Quad Sets | 12 reps per side
This exercise teaches you to engage the quadriceps and is important for practicing the Tapping Technique exercise below.
- Begin seated on the floor. Roll up a small towel and place it under the knee of your straightened right leg. Your left leg should be bent with the foot on the floor.
- Engage your quad muscles and flex the toes back towards the shin, pressing the back of your knee into the towel.
- Hold for about 5 seconds, then release for 5-10 seconds.
- Repeat for 12 reps, then switch sides.
Tapping Technique | 15 x per side
The tapping mechanism activates the vastus medialis muscle that can become weak or inactive in those with patellar tracking syndrome.
- Begin seated on the floor with your right leg straight out in front of you. Externally rotate your right leg so that the toes point off to the side at a 45-degree angle.
- Take the index and middle fingers of your right hand and begin to palpate/poke the vastus medialis – this is the teardrop shaped muscle right above and inside the knee.
- Continuously tap this muscle as you squeeze and contract the quadriceps muscle – imagine you are lifting the quadriceps muscle away from the kneecap. Continue to squeeze and release for one-second intervals, tapping continuously.
- Repeat for 15 contractions, then switch legs.
Prone Straight Leg Raises | 12 reps per side
This exercise strengthens the quadriceps and hip flexors.
- Start lying on your back with one knee bent so that the foot is on the ground. Straighten the other leg out in front of you and engage your abs so that your lower back is touching the ground.
- Engage the quadriceps muscles in the straight leg by flexing the toes back towards the shin and press the back of your knee flat down towards the floor.
- Then, slowly lift the leg 12-18 inches off the floor. Hold for about six seconds, then slowly lower the leg back down and rest for a few seconds.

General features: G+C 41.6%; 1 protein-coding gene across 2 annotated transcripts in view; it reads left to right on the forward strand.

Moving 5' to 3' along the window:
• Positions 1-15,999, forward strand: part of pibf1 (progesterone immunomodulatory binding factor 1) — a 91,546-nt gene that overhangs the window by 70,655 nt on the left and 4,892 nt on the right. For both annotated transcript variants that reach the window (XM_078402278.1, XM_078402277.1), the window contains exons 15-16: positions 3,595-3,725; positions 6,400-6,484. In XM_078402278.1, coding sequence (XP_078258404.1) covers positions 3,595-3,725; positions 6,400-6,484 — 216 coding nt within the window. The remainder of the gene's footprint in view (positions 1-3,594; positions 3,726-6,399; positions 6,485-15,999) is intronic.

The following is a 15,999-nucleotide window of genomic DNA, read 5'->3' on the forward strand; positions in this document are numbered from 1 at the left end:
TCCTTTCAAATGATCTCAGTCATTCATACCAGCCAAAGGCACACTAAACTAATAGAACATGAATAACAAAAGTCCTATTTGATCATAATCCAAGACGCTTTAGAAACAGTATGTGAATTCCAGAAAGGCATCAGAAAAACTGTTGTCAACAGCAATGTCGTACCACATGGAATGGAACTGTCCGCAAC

- Do this for 12 reps, then switch sides.
Single Leg Balance | 20 sec per side
This simple balancing exercise helps to activate and engage the gluteus medius that often becomes weak in those with PTD.
- Begin standing up with your feet together and your hands together in front of your chest. Pick something in front of you to look at the entire time.
- Engage your abs. Then, slowly shift your weight onto one leg and pick up the other leg, bending it to 90 degrees and bringing the thigh parallel to the ground.
- Keep a small bend in the standing leg. Hold for 20-30 seconds, see if you can feel the outer hip working to keep you steady and balanced. Then switch sides.
Single Leg Bridge | 30 sec per side
This exercise strengthens the quadriceps, vastus medialis, adductors, and glutes.
- Begin by lying down on your back with your knees bent and your feet hips-width distance apart. Place your arms down alongside your body with your palms facing down.
- Lift one leg straight up towards the ceiling and flex the foot so it looks like it is pressing into the ceiling.
- Take an inhale, then exhale as you slowly lift your hips up towards the sky to come into a bridge position. Firmly press through the foot of the bottom leg, slightly engage the glutes and lift up through the inner thigh, keeping your knee in line with your toes. You should feel your quads, inner thighs, glutes, and core working. Tip: To modify, bend your lifted knee to a 90-degree angle.
- Hold for 30 seconds, then slowly lower back down. Switch legs.
Clamshells | 12 reps per side
This exercise strengthens the outer hips to bring stability down to the knee joint.
- Lie down on one side with your hips stacked and your knees bent. Rest your head on the hand of your bottom arm. Pace the top hand on the floor in front of you.
- Engage your abs, then keep your feet together as you open your knees like a clamshell, stretching the top knee up as far as you comfortably can without rolling your hips open.
- Pause here for three seconds, then slowly come back to the starting position.
- Repeat for 12 reps, then switch sides.